Who died on Bering Sea Gold?
There are always concerns that reality shows filmed in Alaska -- and many reality programs in general -- are exploitative in nature.
Such concerns can be elevated when a character from a reality show passes away, especially during the course of filming. That's something that happened on this second season of "Bering Sea Gold," and the season two trailer plays up this fact, showing mourners and making it appear that the person died while diving.
The person who passed away was Nome's John Bunce, a 26-year-old diver who worked on The Edge, a dredge owned by Zeke Tenhoff. Bunce doesn't figure prominently in the first episode of the second season, and it's unclear how much of a role he plays in the program going forward. It also isn't clear at what point in the season his death occurred.
What's clearer is that Bunce apparently didn't die while diving -- Nome police responded to a reported death at a residence on First Street in the city on Sept. 1, 2012, and the body was that of John Bunce. His body was sent to the state medical examiner's office for autopsy, which was not permitted to release the results under privacy laws.
Numerous requests for information from the Nome Police Department on Bunce's cause of death were unsuccessful, though the show made clear in preview materials prior to the season finale that Bunce's death was a suicide. An obituary that ran after Bunce's death said that Bunce was "an honest and solid friend."
This wasn't the first time an Original Productions show had lost a cast member during filming -- Phil Harris, better known as "Captain Phil" of the vessel Cornelia Marie, died during the seventh season of "Deadliest Catch."
Segal stressed the importance of handling the situation in a sensitive way, while simultaneously continuing on to the show's conclusion.
"I would say anytime you have and incident like this, and a tragedy like this, you can't help but stop and think about the impact that it has on his family and friends," Segal said.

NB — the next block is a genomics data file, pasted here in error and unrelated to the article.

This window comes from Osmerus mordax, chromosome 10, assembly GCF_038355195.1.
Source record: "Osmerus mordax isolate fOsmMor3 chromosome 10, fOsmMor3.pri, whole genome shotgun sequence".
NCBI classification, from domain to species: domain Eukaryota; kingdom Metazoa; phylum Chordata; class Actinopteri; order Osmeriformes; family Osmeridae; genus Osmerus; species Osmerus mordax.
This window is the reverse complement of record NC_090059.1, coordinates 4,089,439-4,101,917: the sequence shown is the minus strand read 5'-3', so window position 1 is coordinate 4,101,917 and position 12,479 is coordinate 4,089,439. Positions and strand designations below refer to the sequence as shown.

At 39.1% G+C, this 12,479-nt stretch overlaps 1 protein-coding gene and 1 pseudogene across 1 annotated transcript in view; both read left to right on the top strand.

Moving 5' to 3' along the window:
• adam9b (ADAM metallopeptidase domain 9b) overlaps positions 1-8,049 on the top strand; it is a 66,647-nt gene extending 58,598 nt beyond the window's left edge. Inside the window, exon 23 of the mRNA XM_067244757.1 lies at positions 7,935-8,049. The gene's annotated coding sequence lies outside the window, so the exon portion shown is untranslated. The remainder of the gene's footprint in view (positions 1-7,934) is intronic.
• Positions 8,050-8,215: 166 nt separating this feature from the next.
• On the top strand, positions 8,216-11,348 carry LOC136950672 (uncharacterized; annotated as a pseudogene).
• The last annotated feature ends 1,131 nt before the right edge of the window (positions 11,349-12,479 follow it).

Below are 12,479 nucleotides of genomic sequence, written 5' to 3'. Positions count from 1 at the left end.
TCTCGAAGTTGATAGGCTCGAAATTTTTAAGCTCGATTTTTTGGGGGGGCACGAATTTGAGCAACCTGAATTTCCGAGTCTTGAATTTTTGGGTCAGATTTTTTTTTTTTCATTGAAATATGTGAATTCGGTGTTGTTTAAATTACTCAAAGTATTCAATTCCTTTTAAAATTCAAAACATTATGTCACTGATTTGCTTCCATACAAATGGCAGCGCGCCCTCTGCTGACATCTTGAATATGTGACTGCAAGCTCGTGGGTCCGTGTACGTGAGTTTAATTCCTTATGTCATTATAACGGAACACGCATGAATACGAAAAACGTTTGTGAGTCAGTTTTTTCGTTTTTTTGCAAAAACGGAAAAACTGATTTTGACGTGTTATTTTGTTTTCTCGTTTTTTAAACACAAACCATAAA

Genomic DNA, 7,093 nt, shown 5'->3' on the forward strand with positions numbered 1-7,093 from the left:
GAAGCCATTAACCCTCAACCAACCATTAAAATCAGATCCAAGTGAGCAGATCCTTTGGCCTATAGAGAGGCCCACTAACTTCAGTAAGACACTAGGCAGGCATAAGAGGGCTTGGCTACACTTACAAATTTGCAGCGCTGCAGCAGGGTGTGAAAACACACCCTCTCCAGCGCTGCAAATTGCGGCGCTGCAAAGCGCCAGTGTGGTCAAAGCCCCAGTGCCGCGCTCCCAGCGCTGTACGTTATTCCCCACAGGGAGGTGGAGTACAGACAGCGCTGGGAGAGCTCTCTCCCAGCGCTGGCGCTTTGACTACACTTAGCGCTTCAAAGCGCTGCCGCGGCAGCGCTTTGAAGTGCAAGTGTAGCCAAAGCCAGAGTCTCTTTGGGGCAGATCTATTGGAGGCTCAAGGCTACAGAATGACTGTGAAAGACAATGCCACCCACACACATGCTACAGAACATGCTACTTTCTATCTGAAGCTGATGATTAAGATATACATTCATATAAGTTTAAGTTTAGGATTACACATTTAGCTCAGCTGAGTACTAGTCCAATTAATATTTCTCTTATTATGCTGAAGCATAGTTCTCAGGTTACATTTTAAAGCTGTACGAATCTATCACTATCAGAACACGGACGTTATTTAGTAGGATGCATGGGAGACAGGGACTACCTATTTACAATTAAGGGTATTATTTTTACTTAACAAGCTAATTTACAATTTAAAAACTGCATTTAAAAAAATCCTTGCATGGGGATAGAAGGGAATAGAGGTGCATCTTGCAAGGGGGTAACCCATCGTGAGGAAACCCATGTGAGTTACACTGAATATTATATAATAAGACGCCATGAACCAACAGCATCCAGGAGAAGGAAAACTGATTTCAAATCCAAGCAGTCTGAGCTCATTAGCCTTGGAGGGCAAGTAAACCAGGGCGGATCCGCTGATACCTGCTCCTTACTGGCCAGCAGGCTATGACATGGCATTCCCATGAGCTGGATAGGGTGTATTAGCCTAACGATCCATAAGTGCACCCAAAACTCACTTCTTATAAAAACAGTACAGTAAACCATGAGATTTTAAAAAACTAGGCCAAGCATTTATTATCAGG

"Unfortunately, in these real circumstances, it happens," he added, and said that the show told as much as necessary to be respectful to Bunce's family. Bunce's role on "Bering Sea Gold" was smaller than that of Captain Phil, but Segal said there was little difference in how it affected everyone involved with the show.
"They're all different," Segal said. "It doesn't matter if it's a minor role or a major role, they all affect you the same way."
The end of Alaska reality TV?
Sometimes, the backlash from such shows can be in another form -- after the first season of "Bering Sea Gold" aired, a local mining shop had to put an FAQ on its home page informing hopeful prospectors of the regulations in the state of Alaska. The state Division of Mining, Land and Water was preparing itself for an onslaught of gold-rushers into Nome after the show aired. Fortunately, the distance and cost of getting to and working in Nome as a gold miner apparently deterred many.
Original Productions was also recently working on casting for an elimination-style show working-titled "The Frontiersmen," which would take place in the remote Alaska wilderness and feature survivalist aspects. Segal said that that show has been put on hold, but that the company was actively looking at Alaska for other projects -- though he couldn't say specifically what those projects might be.
Will the public remain interested? Well, that remains to be seen. After the strong showing of the first episode -- featuring feisty, grizzled gold miners, a couple of dicey underwater panic attacks, and more swearing than a Martin Scorsese flick -- a third season of "Bering Sea Gold" isn't worth ruling out.
"We're ready, willing and able," Segal said.
But is the rest of the world?
This story was updated on March 15, 2013 to reflect John Bunce's cause of death.
Contact Ben Anderson at ben(at)alaskadispatch.com
Alaska Dispatch Publishing